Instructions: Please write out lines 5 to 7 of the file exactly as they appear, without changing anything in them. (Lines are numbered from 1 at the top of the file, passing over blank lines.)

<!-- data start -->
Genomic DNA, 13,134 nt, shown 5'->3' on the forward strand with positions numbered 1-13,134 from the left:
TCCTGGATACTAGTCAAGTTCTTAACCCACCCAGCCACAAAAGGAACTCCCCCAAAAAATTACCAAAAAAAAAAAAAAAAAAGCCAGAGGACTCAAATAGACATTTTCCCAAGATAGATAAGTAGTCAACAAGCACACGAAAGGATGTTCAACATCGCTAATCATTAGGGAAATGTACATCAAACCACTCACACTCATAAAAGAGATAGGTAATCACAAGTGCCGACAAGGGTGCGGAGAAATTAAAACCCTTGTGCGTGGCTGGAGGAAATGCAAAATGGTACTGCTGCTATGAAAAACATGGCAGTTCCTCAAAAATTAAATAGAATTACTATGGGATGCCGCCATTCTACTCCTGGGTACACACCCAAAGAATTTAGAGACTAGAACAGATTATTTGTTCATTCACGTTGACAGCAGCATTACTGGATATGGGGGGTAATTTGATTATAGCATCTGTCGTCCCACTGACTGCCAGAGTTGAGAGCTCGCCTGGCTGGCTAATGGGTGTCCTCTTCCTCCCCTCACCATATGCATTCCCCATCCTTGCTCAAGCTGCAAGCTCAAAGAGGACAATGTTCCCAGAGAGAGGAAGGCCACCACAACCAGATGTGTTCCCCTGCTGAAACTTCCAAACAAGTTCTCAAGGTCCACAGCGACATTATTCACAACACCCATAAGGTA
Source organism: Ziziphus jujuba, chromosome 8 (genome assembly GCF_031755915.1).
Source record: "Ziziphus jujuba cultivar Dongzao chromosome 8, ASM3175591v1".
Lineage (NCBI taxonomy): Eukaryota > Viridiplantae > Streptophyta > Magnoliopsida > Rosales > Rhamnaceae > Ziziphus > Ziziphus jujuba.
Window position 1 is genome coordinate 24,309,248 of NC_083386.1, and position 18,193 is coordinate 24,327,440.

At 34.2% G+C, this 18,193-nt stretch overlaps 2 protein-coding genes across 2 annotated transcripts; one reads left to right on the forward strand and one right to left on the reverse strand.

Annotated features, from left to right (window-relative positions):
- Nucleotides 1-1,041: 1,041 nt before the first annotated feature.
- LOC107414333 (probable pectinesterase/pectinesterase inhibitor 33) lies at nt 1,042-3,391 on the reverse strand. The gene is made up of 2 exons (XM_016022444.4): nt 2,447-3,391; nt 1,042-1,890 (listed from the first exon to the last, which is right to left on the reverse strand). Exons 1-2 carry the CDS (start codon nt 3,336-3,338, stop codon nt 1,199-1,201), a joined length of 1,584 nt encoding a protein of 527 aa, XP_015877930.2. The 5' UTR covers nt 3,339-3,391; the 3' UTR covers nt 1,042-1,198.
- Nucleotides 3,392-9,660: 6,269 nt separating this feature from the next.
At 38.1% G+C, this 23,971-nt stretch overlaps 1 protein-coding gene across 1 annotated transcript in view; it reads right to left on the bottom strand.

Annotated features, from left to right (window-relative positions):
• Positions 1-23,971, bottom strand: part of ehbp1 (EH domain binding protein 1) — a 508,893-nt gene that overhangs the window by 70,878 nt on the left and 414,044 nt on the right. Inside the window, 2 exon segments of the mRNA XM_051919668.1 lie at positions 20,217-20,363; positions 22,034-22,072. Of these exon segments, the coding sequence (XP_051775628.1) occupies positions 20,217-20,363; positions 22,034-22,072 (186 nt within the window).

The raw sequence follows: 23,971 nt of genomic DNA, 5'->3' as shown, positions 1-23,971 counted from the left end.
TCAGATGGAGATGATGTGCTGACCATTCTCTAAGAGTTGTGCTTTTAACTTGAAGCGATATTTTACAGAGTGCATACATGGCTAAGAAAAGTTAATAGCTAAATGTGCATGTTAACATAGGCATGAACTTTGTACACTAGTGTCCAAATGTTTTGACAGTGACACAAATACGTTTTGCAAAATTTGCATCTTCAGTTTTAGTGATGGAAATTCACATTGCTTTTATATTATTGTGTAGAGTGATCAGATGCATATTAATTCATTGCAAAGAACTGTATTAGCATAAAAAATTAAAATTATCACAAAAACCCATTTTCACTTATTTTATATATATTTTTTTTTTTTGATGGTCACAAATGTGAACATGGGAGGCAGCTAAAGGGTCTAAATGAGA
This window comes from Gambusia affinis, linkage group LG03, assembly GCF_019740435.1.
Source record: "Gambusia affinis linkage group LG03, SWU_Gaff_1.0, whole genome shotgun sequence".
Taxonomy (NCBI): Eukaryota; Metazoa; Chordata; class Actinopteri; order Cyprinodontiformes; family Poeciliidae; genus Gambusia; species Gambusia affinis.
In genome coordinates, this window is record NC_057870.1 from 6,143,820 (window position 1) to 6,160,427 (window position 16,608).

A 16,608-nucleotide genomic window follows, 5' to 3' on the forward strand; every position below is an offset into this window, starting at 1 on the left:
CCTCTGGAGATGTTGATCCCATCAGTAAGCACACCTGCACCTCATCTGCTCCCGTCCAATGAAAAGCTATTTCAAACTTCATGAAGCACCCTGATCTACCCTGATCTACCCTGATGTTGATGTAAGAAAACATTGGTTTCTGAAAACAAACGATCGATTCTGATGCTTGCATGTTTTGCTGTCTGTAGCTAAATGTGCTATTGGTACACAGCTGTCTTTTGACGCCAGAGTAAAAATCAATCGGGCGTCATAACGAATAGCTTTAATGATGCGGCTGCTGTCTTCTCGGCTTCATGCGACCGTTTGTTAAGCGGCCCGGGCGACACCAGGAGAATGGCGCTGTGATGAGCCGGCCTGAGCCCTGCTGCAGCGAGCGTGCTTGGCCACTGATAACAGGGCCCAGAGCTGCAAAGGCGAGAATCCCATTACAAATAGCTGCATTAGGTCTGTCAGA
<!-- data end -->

Lineage (NCBI taxonomy): Eukaryota > Viridiplantae > Streptophyta > Magnoliopsida > Rosales > Rhamnaceae > Ziziphus > Ziziphus jujuba.
Window position 1 is genome coordinate 24,309,248 of NC_083386.1, and position 18,193 is coordinate 24,327,440.

At 34.2% G+C, this 18,193-nt stretch overlaps 2 protein-coding genes across 2 annotated transcripts; one reads left to right on the forward strand and one right to left on the reverse strand.